Americans are generally forced to come down on the side of either Democrats or Republicans when voting. However, a large number of us don’t strongly identify with either party and have a more complex relationship with politics and government. Most of our identities are not tied to politics; but, increasingly, politics is lurking behind the identities important to us – family, religion, gender, race, region, etc. And those identities are becoming more tribal and sorting to one of the major parties. For instance, being a regular churchgoer or being secular didn’t predict party affiliation twenty years ago, whereas today it does.
Increasingly tribal and sorted Americans are also creating more division within the parties… the pragmatic left-of-center Democratic establishment vs. the populist left liberals and the pragmatic right-of-center Republicans vs. the populist right conservatives being the most talked about. Pew Research finds nine distinct political ideologies based on values, attitudes and party affiliation. Each party coalition consists of four distinct groups. There is also one group of “Bystanders”, who are young, mostly minority, not registered to vote and not really interested in politics or government. Although these nine ideologies aren’t new, divisions between them are changing.
The largest group in American politics are “Independents”, representing about 39% of the electorate, followed by Democrats at 32% and Republicans at 23%. However, 44% of “Independents” lean toward the Democratic party and 41% lean toward the Republicans (political scientists call them “closet partisans”). While these “closet partisans” reliably vote for their favored party, they are less politically engaged, not warm toward the party they lean to and sit out elections more often. Can we blame them? No one likes being forced to choose between what feels like the lesser of two evils. Half of Millennials consider themselves “Independent”. Understandable in today’s highly partisan environment. So when forced, the Democratic and Democratic leaning total is 50% of the electorate and the Republican and Republican leaning total is 42%.
We’ve noted before that our political parties and media are dominated by the more extreme left and right activists and ideologies. Pew Research quantifies the phenomenon by showing that while the far left “Solid Liberals” and the far right “Core Conservatives” make up only 29% of the general public, they represent 45% of their respective parties’ voters and 45% of the politically engaged, giving them outsized influence.
Democrats and “Independents” voting Democratic agree on the social safety net core value of the party. They tend to agree on government responsibility for healthcare coverage and changes to give blacks equal rights with whites. Where the Democratic leaning groups differ is believing hard work determines success (“Solid Liberals” stand out on not believing this), how much government should regulate business (44% are skeptical of regulation) and whether we should focus on problems overseas (44% want less attention). The less affluent “Opportunity”, “Disaffected” and “Devout” Democrats feel government is “wasteful” and that voting doesn’t really give them a say in how things are run.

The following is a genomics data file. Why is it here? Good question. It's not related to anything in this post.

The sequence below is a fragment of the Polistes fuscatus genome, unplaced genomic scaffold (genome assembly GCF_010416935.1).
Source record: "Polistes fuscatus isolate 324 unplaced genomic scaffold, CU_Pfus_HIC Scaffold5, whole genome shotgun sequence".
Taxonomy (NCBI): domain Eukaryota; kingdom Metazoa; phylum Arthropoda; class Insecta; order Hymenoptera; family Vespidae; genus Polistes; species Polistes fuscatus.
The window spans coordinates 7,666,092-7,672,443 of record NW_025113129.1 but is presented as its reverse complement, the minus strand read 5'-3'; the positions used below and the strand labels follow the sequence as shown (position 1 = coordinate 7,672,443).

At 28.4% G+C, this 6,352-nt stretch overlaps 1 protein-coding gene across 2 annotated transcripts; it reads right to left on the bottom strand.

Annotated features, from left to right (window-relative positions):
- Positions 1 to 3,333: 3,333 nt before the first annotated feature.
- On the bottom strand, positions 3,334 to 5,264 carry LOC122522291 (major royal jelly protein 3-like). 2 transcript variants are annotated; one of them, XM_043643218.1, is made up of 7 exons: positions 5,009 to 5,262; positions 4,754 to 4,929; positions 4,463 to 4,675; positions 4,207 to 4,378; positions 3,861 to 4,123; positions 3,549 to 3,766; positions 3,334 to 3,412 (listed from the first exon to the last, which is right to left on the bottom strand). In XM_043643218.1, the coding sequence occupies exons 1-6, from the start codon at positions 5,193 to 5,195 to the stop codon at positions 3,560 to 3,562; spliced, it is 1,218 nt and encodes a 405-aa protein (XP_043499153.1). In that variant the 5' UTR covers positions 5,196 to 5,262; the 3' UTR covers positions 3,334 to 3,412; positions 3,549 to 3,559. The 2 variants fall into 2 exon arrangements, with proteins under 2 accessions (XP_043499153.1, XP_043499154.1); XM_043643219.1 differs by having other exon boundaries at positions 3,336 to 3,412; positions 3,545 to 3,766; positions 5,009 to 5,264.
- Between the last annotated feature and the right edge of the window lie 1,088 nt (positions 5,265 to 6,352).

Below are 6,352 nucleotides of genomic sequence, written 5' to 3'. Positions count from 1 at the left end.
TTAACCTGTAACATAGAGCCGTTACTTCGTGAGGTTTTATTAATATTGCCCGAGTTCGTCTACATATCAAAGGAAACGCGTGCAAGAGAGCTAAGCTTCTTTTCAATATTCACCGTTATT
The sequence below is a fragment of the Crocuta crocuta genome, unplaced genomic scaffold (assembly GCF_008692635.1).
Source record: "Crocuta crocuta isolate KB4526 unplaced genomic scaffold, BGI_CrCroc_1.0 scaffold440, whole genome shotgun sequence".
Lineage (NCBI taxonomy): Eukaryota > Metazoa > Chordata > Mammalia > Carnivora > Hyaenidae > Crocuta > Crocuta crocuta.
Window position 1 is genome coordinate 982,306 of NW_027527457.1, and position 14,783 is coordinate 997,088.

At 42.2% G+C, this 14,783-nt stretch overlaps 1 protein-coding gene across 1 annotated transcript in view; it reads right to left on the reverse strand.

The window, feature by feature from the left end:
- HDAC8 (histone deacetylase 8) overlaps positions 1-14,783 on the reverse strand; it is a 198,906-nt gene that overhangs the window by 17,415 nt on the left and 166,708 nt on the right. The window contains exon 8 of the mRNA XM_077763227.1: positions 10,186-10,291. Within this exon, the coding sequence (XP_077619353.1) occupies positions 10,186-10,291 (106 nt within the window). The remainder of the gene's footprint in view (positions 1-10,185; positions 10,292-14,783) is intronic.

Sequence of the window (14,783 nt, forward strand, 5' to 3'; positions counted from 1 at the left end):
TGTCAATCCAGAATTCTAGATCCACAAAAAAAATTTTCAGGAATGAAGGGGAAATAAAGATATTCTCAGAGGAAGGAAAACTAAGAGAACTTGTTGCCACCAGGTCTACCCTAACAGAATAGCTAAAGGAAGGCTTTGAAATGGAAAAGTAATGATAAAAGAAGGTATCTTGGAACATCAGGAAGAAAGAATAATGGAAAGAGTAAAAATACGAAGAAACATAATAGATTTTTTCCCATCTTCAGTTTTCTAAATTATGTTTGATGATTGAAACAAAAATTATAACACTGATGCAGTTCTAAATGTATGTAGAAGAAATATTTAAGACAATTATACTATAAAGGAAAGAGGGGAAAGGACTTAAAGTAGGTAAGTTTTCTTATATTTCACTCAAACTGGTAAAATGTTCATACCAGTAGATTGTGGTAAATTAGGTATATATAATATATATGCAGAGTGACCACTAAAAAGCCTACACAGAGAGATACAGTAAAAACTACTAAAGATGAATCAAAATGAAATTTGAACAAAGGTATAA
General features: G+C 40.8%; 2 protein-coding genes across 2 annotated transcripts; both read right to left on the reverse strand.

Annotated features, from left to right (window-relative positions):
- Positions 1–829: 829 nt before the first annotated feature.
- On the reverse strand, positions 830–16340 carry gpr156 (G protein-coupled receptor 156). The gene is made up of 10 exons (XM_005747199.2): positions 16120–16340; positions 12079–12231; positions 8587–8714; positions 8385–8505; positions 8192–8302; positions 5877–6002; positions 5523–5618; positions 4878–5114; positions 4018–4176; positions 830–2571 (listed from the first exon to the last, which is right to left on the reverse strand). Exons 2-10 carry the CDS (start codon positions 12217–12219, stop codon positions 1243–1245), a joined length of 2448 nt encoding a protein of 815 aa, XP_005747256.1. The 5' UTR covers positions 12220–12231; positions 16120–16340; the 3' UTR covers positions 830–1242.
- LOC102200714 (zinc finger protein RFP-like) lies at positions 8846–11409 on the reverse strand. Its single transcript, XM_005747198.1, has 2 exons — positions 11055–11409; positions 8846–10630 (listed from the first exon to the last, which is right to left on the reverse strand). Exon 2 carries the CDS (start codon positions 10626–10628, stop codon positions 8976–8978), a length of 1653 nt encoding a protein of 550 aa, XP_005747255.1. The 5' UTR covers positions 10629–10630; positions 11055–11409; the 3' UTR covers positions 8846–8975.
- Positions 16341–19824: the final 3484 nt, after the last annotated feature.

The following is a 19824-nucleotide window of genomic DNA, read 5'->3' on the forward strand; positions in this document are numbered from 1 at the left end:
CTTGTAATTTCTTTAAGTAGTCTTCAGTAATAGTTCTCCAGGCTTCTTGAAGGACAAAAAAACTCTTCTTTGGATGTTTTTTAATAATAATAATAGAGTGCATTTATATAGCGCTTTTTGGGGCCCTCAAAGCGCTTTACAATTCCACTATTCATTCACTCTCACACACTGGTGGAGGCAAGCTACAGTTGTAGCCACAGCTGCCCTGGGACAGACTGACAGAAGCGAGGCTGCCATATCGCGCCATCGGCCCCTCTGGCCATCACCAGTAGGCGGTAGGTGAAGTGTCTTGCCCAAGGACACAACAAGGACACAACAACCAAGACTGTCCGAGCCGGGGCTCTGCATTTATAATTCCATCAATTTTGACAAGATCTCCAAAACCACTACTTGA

Republicans and “Independents” voting Republican for the most part agree with the smaller government, lower tax rates and fairness of the markets core value of the party, with the exception of the “Market Skeptics”, who want to raise corporate taxes and believe the economic system unfairly favors powerful interests. Most leaning Republicans agree government is unable to afford more help for the needy and blacks that can’t get ahead are responsible for their condition. The Republican leaning groups are divided by immigration (only 36% strongly think immigrants burden U.S.), global involvement (36% not really positive about global market expansion) and acceptance of homosexuality (only “Country First” strongly believe society should discourage).
Although there are significant differences between the four groups that generally vote Democratic, as well as between the four Republican groups, 92% of Americans reliably support one of the dominant parties, although voter turnout between the groups is wildly different (and generally what swings elections). The remaining “Independents” that don’t lean toward one of the two major parties, which includes an estimated 5% of the electorate considered “floating voters” (they’ve cast votes for both parties in the past), the .46% of registered voters who are Libertarian, and the slightly smaller Green and Constitution Party members, just aren’t enough of a force to motivate either party to become less partisan or adjust their ideologies. Americans really don’t have viable options beyond Blue or Red. Perhaps if we could motivate some of the 88 million Americans who aren’t registered to vote, we might create more choice.
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